THE ISLAND OF WHISPERS by Brendan Gisby made me think of WATERSHIP DOWN. In THE ISLAND OF WHISPERS there are no (mostly cuddly) furries with long ears, but, oh don't we all dread them, rats. And Gisby pulls it off. The rats become personalities, characters, doing what they have to do, very much reminding me of what we do to each other every day, somewhere.
Gisby creates a small world somewhere in the North of England, where - many generations after having arrived on a tiny island - the newcomers create a kingdom with a ruling family weakened by too much comfort, hubris and the illusion of safety. Next are the courtiers, the rats who run the shop, the protectors. The protectors keep the royal rat family far from the `dirty' business of survival and rule the roost with an iron fist and absolute ruthlessness. There are the hunters (providing the daily meals of hunted and killed gulls - the only other inhabitants apart from the rats - mainly for the ruling class) the watchers (the lookouts on rotating guard duty) followed by the slaves who do the dirty work.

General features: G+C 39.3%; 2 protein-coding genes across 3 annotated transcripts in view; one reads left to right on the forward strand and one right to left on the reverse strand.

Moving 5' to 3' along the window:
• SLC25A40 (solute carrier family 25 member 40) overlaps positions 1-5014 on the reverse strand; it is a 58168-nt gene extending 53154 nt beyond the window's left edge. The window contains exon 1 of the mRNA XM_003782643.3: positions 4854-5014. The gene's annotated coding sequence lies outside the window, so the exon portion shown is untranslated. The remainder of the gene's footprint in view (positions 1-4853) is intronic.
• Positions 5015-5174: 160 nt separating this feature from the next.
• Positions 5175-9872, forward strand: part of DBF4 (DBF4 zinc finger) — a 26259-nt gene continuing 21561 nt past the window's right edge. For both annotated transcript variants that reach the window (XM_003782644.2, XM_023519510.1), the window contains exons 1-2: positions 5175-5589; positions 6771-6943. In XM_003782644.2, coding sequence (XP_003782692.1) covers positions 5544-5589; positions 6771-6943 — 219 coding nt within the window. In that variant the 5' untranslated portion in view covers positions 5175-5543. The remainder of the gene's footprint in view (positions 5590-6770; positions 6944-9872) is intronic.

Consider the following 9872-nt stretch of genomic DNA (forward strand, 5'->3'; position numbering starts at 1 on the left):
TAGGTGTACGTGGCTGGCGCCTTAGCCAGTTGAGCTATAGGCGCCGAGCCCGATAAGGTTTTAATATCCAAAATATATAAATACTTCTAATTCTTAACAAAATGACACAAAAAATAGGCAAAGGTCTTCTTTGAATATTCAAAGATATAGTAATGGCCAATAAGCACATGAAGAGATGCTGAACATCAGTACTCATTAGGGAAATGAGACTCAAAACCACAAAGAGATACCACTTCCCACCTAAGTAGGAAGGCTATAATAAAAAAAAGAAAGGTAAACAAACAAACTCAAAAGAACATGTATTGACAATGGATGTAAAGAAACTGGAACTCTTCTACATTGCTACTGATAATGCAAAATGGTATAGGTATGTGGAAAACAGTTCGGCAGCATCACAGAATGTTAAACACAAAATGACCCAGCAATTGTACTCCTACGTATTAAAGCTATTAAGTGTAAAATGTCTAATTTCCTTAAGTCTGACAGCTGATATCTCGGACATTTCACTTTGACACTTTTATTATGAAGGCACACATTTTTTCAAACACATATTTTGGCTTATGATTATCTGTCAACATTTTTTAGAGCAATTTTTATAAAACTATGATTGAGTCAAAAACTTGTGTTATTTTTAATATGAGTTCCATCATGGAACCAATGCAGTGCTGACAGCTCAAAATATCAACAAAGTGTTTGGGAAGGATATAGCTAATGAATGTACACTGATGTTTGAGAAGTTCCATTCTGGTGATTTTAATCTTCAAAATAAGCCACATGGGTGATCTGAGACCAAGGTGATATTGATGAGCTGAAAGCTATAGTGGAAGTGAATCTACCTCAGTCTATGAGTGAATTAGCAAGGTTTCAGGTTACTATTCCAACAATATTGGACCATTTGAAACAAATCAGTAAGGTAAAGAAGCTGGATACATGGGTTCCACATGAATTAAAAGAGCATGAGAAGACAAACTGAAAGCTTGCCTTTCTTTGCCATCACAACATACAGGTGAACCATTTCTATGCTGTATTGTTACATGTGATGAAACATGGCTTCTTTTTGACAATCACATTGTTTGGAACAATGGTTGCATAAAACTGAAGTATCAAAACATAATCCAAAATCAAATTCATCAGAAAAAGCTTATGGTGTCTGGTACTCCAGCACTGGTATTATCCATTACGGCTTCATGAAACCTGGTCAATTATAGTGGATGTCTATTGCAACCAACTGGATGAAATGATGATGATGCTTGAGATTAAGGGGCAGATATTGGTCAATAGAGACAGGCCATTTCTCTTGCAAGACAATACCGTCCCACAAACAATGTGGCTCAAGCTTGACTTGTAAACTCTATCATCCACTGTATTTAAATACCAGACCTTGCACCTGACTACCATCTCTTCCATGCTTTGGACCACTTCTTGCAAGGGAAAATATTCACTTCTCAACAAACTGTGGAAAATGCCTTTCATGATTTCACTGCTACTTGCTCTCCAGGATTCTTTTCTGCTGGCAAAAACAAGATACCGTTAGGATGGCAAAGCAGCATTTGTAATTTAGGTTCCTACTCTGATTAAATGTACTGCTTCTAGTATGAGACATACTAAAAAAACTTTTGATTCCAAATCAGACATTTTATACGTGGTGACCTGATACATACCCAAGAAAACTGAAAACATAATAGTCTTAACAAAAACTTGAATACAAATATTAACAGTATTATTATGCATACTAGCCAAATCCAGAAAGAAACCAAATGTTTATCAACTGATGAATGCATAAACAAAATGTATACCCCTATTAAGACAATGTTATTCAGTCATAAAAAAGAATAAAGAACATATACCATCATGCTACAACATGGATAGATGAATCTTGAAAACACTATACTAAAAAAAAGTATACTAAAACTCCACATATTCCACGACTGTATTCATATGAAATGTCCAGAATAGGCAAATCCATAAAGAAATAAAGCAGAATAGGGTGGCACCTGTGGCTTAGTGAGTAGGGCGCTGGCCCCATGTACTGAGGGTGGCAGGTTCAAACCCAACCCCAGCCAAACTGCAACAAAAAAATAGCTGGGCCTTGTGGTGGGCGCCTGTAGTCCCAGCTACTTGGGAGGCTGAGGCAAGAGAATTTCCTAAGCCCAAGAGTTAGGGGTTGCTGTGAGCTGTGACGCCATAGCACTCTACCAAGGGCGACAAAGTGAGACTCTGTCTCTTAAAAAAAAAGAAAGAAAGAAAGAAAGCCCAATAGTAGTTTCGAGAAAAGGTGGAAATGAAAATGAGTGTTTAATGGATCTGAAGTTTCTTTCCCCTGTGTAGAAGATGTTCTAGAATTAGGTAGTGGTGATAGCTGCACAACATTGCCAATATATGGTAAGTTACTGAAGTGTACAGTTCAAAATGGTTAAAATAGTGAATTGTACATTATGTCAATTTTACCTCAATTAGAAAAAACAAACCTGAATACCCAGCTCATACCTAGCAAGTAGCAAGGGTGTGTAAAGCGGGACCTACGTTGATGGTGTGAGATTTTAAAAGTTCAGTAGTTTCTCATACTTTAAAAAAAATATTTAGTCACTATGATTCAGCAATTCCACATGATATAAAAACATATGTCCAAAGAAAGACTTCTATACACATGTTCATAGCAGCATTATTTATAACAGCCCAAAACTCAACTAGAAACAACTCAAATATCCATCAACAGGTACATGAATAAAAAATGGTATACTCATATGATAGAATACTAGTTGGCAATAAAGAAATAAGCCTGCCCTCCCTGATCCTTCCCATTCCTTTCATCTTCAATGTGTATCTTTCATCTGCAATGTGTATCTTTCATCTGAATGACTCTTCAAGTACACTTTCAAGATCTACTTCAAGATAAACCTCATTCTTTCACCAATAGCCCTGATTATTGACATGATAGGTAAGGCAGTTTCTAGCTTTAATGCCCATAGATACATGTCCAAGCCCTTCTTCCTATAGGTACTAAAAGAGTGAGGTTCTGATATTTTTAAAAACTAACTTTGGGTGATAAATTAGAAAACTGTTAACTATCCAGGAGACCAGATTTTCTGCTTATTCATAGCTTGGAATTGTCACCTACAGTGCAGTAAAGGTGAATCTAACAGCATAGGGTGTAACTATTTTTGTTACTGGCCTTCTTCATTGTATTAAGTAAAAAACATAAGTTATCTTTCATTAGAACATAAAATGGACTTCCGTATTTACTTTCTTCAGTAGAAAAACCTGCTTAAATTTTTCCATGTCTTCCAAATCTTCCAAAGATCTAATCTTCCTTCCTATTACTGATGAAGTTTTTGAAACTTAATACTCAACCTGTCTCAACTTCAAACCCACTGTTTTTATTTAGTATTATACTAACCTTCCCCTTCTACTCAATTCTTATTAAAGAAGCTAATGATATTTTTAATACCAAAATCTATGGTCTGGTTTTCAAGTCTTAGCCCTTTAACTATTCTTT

Predictably some at the lower end of this particular rat society's scale tweak to the possibility of changing the system, of perhaps escaping and starting somewhere else, a new beginning with a fair system of government in a green and pleasant world.
The reader is soon caught up in the intrigues, sufferings, cruelties, deceits and can't help but soon identifying with, and supporting, the `good guys', suffering with that little band of braves their fear, the dangers, and rejoicing with them when their courage wins the day.
A great read. Once you start you won't stop until you're sure that all ends well. I became a kid again as well as contemplating some of the ills of our world which I think Gisby had in mind when he was writing THE ISLAND OF WHISPERS.